Civil War

The innovation of the cotton gin saw the fertile Tennessee Valley become a regional leader in the cotton trade.

At the start of the Civil War, the Tennessee River Valley, and by extension Tuscumbia Landing, were at the center of the inland cotton trade. Multiple times prior to the war, Congress targeted the region for economic development due to its importance, specifically including Tuscumbia Landing as a vital port of trade due to its position on the TC&D Railroad. The Tennessee River was the main transportation route for the exportation of northwest Alabamian goods, as well as for most of the region spanning from the Appalachian Mountains to western Mississippi.


Both Union and Confederate forces wanted to control the river – a massive advantage. To the Confederacy, the river and railroads surrounding it were necessary to continue exporting trade goods to fund the war effort. The river was just as integral to the Confederate army for continual restock of foods and equipment. To the Union, control of the river and the railroads was not only a way to cut off vital trade, but also a way to infiltrate deep within Southern territory.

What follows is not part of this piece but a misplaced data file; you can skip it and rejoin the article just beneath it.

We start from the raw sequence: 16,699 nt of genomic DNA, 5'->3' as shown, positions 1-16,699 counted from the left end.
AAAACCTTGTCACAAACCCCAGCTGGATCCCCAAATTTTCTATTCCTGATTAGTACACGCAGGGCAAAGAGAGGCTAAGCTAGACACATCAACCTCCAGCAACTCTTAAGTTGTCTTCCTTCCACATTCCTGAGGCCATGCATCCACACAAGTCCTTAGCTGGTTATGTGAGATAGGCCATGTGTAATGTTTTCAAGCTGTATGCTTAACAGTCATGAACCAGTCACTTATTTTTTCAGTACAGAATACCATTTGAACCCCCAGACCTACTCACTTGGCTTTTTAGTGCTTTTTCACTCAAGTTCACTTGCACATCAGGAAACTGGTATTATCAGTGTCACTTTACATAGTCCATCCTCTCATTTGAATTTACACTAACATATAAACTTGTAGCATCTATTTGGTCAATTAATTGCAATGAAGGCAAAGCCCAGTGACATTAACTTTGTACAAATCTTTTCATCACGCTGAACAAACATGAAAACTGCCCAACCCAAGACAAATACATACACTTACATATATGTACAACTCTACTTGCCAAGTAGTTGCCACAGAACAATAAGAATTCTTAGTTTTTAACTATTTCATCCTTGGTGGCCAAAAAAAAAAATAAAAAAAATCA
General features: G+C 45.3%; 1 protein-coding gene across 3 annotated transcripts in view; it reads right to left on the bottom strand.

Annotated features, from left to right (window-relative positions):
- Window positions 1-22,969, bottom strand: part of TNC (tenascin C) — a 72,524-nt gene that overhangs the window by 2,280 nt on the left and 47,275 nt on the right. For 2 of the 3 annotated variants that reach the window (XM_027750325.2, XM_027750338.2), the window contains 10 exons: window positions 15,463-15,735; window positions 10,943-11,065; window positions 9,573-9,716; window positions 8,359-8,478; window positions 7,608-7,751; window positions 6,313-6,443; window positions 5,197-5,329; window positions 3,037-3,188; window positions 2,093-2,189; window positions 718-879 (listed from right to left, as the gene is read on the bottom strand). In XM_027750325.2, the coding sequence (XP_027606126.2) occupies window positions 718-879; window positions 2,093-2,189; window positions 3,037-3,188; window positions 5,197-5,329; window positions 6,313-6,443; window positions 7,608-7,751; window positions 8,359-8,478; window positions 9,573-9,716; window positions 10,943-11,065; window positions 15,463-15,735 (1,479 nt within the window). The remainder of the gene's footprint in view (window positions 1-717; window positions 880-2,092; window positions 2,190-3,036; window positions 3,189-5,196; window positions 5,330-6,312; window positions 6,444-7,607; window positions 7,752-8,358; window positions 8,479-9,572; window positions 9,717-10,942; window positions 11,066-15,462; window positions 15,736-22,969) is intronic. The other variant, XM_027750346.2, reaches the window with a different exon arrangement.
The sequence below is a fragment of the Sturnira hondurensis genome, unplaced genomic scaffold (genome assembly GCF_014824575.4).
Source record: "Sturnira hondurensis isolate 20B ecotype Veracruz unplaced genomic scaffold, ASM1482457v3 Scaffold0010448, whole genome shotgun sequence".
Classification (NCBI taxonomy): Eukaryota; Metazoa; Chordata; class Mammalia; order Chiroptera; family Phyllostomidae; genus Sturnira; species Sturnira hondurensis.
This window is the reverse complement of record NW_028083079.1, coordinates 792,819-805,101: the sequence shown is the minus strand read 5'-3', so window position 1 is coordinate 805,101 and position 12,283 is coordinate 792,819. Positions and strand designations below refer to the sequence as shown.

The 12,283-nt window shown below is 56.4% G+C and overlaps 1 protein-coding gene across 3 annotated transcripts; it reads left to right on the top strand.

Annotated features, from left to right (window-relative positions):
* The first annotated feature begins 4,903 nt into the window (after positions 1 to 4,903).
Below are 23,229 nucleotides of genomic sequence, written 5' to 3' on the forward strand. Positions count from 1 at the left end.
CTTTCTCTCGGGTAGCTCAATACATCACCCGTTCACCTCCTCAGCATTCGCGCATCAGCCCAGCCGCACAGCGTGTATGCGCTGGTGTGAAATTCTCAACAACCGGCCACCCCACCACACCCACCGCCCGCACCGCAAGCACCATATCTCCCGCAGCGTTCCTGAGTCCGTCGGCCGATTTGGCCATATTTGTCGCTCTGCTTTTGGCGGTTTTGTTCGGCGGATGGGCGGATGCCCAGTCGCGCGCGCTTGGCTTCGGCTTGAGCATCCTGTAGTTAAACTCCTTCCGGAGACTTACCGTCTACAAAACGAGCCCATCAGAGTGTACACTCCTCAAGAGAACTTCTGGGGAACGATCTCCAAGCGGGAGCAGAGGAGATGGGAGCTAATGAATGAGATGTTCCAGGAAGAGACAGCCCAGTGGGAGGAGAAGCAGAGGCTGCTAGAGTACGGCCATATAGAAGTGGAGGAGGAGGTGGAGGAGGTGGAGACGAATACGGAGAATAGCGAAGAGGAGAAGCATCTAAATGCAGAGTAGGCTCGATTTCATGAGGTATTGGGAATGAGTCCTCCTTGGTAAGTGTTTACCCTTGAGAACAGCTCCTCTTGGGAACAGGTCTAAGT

Gen. Grenville M. Dodge, famous engineer and intelligence expert. He would later aid in the development of the transcontinental railroad.

During the war, specifically in 1862 and 1863, Tuscumbia Landing was subject to Union raids. First damaged in 1862 by the notorious Col. Ivan Turchin, and later destroyed by Gen. Grenville M. Dodge, it never again was used in trade to or from the region. The Port of Florence subsequently grew to be the largest port as it was still intact after the war and so Tuscumbia Landing was never rebuilt. A new port was built on the south side bank further up river near where Sheffield would be established.

USS Tuscumbia, although she never saw service near the Shoals, she did participate heavily in the Siege of Vicksburg.